Working in mental health seems (both predictably and ironically) to be especially hazardous for the mental health of psychiatric staff (for a useful review see Walsh & Walsh, 2001). Guthrie et al(1999) found high rates of stress and burnout in psychiatrists, especially juniors. They note that dealing with violent patients is highly stressful, regardless of grade, which is consistent with the literature on the relationship between fear exposure and traumatic stress reactions. This literature might be particularly significant for those branches of psychiatry in which the risk of violent assaults by patients is increased, for example intensive care, emergency clinics, community teams who do domiciliary visits and residential forensic psychiatry.
Managing mental illness in doctors is also problematic because doctors are ‘poor’ patients. Maladaptive health behaviours start early in the career; Baldwin et al (1997b) found that most junior doctors self-medicated, rarely sought a formal consultation for health problems and continued to go to work when unfit. One-third had no general practitioner; most had no idea of the role of occupational health services. The practice of self-medication may be a risk factor for later substance misuse, which is especially common in anaesthesiology, emergency medicine and psychiatry (Bennet & O’Donovan, 2001).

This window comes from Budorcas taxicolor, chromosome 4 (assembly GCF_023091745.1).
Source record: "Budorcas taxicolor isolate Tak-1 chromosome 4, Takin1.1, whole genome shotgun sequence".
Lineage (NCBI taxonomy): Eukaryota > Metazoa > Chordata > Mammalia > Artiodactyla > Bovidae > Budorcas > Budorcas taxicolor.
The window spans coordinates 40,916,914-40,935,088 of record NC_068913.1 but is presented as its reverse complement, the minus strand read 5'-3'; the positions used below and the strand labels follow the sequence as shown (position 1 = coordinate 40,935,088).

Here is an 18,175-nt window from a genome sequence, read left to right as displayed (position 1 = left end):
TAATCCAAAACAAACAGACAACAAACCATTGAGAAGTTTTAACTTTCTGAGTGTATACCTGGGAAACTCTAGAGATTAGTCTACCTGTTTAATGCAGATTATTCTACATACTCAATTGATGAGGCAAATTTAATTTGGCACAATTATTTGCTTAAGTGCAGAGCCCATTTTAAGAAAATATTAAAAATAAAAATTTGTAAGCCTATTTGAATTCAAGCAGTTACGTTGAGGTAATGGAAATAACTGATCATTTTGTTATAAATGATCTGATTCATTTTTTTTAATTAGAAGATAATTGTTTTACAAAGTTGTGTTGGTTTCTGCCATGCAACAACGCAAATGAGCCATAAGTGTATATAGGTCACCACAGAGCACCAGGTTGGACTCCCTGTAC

Implications for treatment
The subjective experience of being ill is not taught or much discussed in medical school, and most of us find out the hard way through being ill ourselves (as attested to by accounts in the ‘Personal view’ column in the BMJ). For many doctors, illness is something that not only has to be managed and overcome as quickly as possible, but also essentially happens to other people. Wishful thinking and emotional distancing from distress are common methods for doctors to cope with work stress, but these strategies are actually associated with increased stress and risk of mental health problems, presumably because they only work in the short term (Tattersall et al, 1999; Tyssen & Vaglum, 2002). As a result of such attitudes doctors may be reluctant to admit that they are ill and may be especially unwilling to acknowledge that their ill health is affecting their performance at work. In one study comparing doctors with pilots, doctors were less likely to report fatigue and less able to discuss making mistakes at work (Sexton et al, 2001).
These findings indicate that doctors may experience high levels of shame associated with being ill, perhaps more than the general population. This is likely to be worse when the problems are psychological in nature. Doctors, like the rest of the population, are affected by stigmatising images of mental illness and its treatment (Mukherjee et al, 2002). Psychiatrists are likely to be especially reluctant to admit that they are suffering from the same problems as their patients, partly because they too are affected by stigma and partly because they know how poor services are in many areas. How many psychiatrists would care to be admitted to the wards they look after? Psychiatrists may also feel an increased sense of shame that they have not been in total control of their feelings or thoughts, that they have not been able to maintain mastery over their own minds.